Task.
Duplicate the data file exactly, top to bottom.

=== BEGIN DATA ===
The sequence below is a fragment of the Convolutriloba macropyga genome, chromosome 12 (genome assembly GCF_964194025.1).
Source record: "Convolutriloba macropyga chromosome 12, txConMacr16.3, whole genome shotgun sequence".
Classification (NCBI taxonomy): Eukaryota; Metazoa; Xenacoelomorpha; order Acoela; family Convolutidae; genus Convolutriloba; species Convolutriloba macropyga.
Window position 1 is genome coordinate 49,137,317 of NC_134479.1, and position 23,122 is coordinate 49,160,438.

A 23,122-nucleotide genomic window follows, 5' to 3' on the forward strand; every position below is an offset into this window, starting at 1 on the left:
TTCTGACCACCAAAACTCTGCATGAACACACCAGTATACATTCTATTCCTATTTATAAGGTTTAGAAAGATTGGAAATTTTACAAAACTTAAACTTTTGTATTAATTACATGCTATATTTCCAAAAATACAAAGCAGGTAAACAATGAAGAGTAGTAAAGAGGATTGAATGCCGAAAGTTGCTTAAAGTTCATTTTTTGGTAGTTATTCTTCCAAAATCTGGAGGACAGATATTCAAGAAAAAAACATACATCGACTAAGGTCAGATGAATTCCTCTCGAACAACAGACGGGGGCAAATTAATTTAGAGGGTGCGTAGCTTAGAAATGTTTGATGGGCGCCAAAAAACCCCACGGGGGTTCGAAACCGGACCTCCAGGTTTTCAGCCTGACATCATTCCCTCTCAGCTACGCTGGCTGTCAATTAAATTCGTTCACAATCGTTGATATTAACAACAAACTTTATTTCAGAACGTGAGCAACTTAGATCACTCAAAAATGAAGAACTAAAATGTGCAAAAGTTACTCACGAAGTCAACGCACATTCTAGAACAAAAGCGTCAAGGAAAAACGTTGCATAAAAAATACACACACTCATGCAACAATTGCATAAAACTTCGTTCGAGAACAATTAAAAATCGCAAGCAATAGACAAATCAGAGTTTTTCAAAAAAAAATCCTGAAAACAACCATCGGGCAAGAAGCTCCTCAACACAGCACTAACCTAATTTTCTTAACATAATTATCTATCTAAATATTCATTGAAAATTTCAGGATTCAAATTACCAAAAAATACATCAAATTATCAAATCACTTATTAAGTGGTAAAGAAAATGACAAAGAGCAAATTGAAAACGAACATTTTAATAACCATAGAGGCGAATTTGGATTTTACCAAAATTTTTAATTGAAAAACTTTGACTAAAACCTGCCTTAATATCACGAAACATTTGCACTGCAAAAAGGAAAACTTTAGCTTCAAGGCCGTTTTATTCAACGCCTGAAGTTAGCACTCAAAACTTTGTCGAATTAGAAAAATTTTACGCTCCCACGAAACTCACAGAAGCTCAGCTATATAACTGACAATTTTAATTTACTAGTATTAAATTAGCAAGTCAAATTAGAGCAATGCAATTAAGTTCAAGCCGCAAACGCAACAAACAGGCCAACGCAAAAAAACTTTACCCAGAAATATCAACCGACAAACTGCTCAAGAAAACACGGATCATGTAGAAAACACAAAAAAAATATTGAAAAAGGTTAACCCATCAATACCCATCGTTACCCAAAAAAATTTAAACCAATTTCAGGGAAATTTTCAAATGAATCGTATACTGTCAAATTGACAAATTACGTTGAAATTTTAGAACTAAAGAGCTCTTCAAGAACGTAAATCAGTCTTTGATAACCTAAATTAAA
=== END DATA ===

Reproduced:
The sequence below is a fragment of the Convolutriloba macropyga genome, chromosome 12 (genome assembly GCF_964194025.1).
Source record: "Convolutriloba macropyga chromosome 12, txConMacr16.3, whole genome shotgun sequence".
Classification (NCBI taxonomy): Eukaryota; Metazoa; Xenacoelomorpha; order Acoela; family Convolutidae; genus Convolutriloba; species Convolutriloba macropyga.
Window position 1 is genome coordinate 49,137,317 of NC_134479.1, and position 23,122 is coordinate 49,160,438.

A 23,122-nucleotide genomic window follows, 5' to 3' on the forward strand; every position below is an offset into this window, starting at 1 on the left:
TTCTGACCACCAAAACTCTGCATGAACACACCAGTATACATTCTATTCCTATTTATAAGGTTTAGAAAGATTGGAAATTTTACAAAACTTAAACTTTTGTATTAATTACATGCTATATTTCCAAAAATACAAAGCAGGTAAACAATGAAGAGTAGTAAAGAGGATTGAATGCCGAAAGTTGCTTAAAGTTCATTTTTTGGTAGTTATTCTTCCAAAATCTGGAGGACAGATATTCAAGAAAAAAACATACATCGACTAAGGTCAGATGAATTCCTCTCGAACAACAGACGGGGGCAAATTAATTTAGAGGGTGCGTAGCTTAGAAATGTTTGATGGGCGCCAAAAAACCCCACGGGGGTTCGAAACCGGACCTCCAGGTTTTCAGCCTGACATCATTCCCTCTCAGCTACGCTGGCTGTCAATTAAATTCGTTCACAATCGTTGATATTAACAACAAACTTTATTTCAGAACGTGAGCAACTTAGATCACTCAAAAATGAAGAACTAAAATGTGCAAAAGTTACTCACGAAGTCAACGCACATTCTAGAACAAAAGCGTCAAGGAAAAACGTTGCATAAAAAATACACACACTCATGCAACAATTGCATAAAACTTCGTTCGAGAACAATTAAAAATCGCAAGCAATAGACAAATCAGAGTTTTTCAAAAAAAAATCCTGAAAACAACCATCGGGCAAGAAGCTCCTCAACACAGCACTAACCTAATTTTCTTAACATAATTATCTATCTAAATATTCATTGAAAATTTCAGGATTCAAATTACCAAAAAATACATCAAATTATCAAATCACTTATTAAGTGGTAAAGAAAATGACAAAGAGCAAATTGAAAACGAACATTTTAATAACCATAGAGGCGAATTTGGATTTTACCAAAATTTTTAATTGAAAAACTTTGACTAAAACCTGCCTTAATATCACGAAACATTTGCACTGCAAAAAGGAAAACTTTAGCTTCAAGGCCGTTTTATTCAACGCCTGAAGTTAGCACTCAAAACTTTGTCGAATTAGAAAAATTTTACGCTCCCACGAAACTCACAGAAGCTCAGCTATATAACTGACAATTTTAATTTACTAGTATTAAATTAGCAAGTCAAATTAGAGCAATGCAATTAAGTTCAAGCCGCAAACGCAACAAACAGGCCAACGCAAAAAAACTTTACCCAGAAATATCAACCGACAAACTGCTCAAGAAAACACGGATCATGTAGAAAACACAAAAAAAATATTGAAAAAGGTTAACCCATCAATACCCATCGTTACCCAAAAAAATTTAAACCAATTTCAGGGAAATTTTCAAATGAATCGTATACTGTCAAATTGACAAATTACGTTGAAATTTTAGAACTAAAGAGCTCTTCAAGAACGTAAATCAGTCTTTGATAACCTAAATTAAA